Thus, the solution of the divisor function is only valid for integer values of $x$. The wave divisor function consists of repeating wave packages with different frequencies. A wave pulse outline is modulated with a high frequency. When N increases in size the wave packages become narrower and the frequency of the signal increases. One can select a $N$ for every value of $\mathbb{X}$ such that the pulse width for all waves becomes similar.

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N the pulse width definition.

The wave divisor function consists of repeating wave packages. The width of a wave package can be described as the pulse height $L$ at $\Delta x$:

$$ \cos^{N} \left( \frac{\pi}{\mathbb{X}} \Delta x \right)=L$$

From the above equation we can calculate the magnitude of $N$. The wave package width will also vary depending upon the value of $\mathbb{X}$. Thus, $N$ is a function of $\mathbb{X}$. $N(\mathbb{X})$ can derived:

$$ N(\mathbb{X})= \frac{\log (L)}{\log \left( \cos \left( \frac {\pi}{\mathbb{X} } \Delta x \right)\right)} \quad N \in 2 \mathbb{N} $$

enter image description here

For $(\mathbb{X} \rightarrow \infty)$ $N$ can be approximated as Taylor series:

$$ N(\mathbb{X}) = \frac{2 \mathbb{X}^2 \log(L)}{\pi^2 \Delta x^2} + \frac{\log(L)}{3}+ \mathcal{O} \left( \frac{1}{\mathbb{X}^2} \right)$$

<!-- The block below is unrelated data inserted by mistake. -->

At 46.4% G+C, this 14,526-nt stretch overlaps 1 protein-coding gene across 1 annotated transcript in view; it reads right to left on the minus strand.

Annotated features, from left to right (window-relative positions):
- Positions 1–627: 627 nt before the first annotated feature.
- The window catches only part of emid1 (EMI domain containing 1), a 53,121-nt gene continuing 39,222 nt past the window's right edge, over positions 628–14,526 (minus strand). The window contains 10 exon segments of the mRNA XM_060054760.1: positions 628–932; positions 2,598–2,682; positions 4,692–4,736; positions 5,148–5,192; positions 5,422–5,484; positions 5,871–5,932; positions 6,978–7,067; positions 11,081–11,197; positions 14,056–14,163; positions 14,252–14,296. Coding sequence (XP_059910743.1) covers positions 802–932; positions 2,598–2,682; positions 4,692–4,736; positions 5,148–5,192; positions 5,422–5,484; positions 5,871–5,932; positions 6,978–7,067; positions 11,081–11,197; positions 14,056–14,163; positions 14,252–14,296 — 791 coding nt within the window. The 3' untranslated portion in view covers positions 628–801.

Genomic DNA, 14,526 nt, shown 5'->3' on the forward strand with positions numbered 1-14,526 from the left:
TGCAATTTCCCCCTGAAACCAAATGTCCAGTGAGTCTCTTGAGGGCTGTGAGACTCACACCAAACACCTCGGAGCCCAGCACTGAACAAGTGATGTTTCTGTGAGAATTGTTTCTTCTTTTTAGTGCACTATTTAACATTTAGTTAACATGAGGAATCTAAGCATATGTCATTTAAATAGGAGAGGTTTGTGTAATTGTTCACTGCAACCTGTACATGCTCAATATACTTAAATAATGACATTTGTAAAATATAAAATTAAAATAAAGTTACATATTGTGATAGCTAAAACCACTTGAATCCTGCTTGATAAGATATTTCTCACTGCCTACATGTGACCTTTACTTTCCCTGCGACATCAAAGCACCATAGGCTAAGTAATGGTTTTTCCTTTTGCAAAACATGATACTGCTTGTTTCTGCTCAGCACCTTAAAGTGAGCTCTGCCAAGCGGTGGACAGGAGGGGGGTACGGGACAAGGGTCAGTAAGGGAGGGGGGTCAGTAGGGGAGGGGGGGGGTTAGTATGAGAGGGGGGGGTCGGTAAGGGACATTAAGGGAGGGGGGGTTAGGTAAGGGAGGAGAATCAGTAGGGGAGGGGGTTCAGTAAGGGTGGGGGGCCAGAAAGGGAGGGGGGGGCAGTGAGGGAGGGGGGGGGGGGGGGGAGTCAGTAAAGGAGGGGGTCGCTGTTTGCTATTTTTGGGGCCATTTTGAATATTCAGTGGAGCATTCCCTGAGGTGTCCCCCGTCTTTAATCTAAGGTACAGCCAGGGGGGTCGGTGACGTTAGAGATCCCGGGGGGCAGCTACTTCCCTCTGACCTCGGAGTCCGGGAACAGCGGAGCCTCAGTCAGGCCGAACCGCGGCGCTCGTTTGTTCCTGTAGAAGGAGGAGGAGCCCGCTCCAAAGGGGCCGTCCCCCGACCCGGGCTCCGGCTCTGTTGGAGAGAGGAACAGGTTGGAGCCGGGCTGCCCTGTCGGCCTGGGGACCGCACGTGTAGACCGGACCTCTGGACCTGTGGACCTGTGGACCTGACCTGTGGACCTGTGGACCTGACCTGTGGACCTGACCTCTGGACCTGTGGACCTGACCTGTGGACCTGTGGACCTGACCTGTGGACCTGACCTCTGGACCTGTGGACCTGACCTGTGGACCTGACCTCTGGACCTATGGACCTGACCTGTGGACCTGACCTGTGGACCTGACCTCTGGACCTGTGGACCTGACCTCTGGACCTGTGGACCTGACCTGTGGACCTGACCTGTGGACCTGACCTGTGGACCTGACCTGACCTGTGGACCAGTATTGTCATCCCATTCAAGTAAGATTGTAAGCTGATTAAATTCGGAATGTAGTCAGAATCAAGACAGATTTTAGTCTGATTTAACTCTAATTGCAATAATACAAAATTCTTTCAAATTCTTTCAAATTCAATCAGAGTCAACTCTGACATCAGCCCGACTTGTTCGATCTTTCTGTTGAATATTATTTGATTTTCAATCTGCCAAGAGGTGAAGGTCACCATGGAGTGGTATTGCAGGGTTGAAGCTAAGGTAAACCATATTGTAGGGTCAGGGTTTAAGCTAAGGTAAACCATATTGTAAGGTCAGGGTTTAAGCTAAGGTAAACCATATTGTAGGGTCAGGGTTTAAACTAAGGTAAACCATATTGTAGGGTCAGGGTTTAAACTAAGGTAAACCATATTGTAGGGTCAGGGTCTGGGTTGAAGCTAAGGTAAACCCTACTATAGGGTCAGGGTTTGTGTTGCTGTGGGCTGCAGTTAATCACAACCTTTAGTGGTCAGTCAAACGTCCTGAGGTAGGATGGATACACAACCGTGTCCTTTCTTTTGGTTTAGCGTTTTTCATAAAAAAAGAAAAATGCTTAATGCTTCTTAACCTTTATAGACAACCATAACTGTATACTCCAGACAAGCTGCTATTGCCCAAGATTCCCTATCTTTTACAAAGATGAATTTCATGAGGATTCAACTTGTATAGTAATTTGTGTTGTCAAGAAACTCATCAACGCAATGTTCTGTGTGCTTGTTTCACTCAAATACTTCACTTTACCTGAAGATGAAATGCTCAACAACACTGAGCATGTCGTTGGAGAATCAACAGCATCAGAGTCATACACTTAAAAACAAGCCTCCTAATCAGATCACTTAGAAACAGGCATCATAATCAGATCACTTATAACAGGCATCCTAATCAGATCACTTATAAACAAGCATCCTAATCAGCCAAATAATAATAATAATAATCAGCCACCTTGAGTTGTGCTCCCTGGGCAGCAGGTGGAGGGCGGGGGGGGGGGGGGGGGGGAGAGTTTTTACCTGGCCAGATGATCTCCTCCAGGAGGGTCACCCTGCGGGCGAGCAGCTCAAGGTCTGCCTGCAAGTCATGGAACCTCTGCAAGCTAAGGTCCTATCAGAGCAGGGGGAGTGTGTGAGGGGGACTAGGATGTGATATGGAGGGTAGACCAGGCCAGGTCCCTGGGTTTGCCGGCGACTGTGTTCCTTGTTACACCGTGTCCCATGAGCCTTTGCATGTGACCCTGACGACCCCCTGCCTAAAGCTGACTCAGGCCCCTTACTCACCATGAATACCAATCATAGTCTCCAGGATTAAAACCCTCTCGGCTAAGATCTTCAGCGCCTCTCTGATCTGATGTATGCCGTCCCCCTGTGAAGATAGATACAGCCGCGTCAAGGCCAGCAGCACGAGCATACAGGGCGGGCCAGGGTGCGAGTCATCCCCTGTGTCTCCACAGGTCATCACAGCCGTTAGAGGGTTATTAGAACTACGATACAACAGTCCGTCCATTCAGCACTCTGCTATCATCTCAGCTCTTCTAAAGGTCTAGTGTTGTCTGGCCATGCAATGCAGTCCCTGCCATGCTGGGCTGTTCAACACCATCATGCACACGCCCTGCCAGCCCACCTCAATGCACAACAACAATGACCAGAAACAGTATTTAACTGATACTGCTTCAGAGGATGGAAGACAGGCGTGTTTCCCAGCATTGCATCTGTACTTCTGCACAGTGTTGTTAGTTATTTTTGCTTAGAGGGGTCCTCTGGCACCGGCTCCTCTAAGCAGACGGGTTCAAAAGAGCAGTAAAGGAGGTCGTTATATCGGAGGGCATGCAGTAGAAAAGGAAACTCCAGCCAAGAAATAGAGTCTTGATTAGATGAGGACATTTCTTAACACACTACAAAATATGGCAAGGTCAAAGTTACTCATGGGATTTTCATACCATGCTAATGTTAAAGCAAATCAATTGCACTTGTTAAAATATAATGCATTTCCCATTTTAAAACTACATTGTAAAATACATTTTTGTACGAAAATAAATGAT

Wavepulse outline.

The wave divisor function consists of a pulse outline modulated with a high frequency component. The real solution of the wave divisor function is:

$$ \Re(\sigma_{0})=\sum_{\mathbb{X}=2}^{\infty}\cos^{N} \left( \frac{\pi}{\mathbb{X}}x \right) \cos \left( \frac{N\pi}{\mathbb{X}}x \right) $$

The first term $cos^N$ can also be simplified, this is the pulse outline. The pulse outline forms a bell-shaped distribution around the origin for $\mathbb{X} \rightarrow \infty$:

$$ O(x)=\lim_{\mathbb{X} \rightarrow \infty}\cos^{N} \left( \frac{\pi}{\mathbb{X}}x \right)= e^{a x^{2}}$$

$$ a=\frac{\log(L) \space}{\Delta x^{2}}=constant$$

The high frequency component $HF(\mathbb{X})$ scales linear with $\mathbb{X}$ (see link for more information) for: $\mathbb{X} \rightarrow \infty$.

$$ HF(x)= \cos \left( \frac{N\pi}{\mathbb{X}} x \right) \approx \cos (b x)$$

$$ b(\mathbb{X}) = \frac{N}{\mathbb{X}}\pi \approx - \frac{2 \space \log(L)}{\pi \space \Delta x^{2}} \mathbb{X} = constant \cdot \mathbb{X}$$

So for $\mathbb{X} \rightarrow \infty$ the wave divisor function becomes:

$$ \Re(\sigma_{0})\rightarrow \sum_{\mathbb{X}=2}^{\infty}e^{a x^{2}} \cos (b x) $$

Error of the Wave Divisor Function.

The error of the wave divisor function is majorly determined by neighbor pulses like: $\sigma(x-1)$ and $\sigma(x+1)$. The maximum error from a direct neighbor can be determined from the wave pulse outline: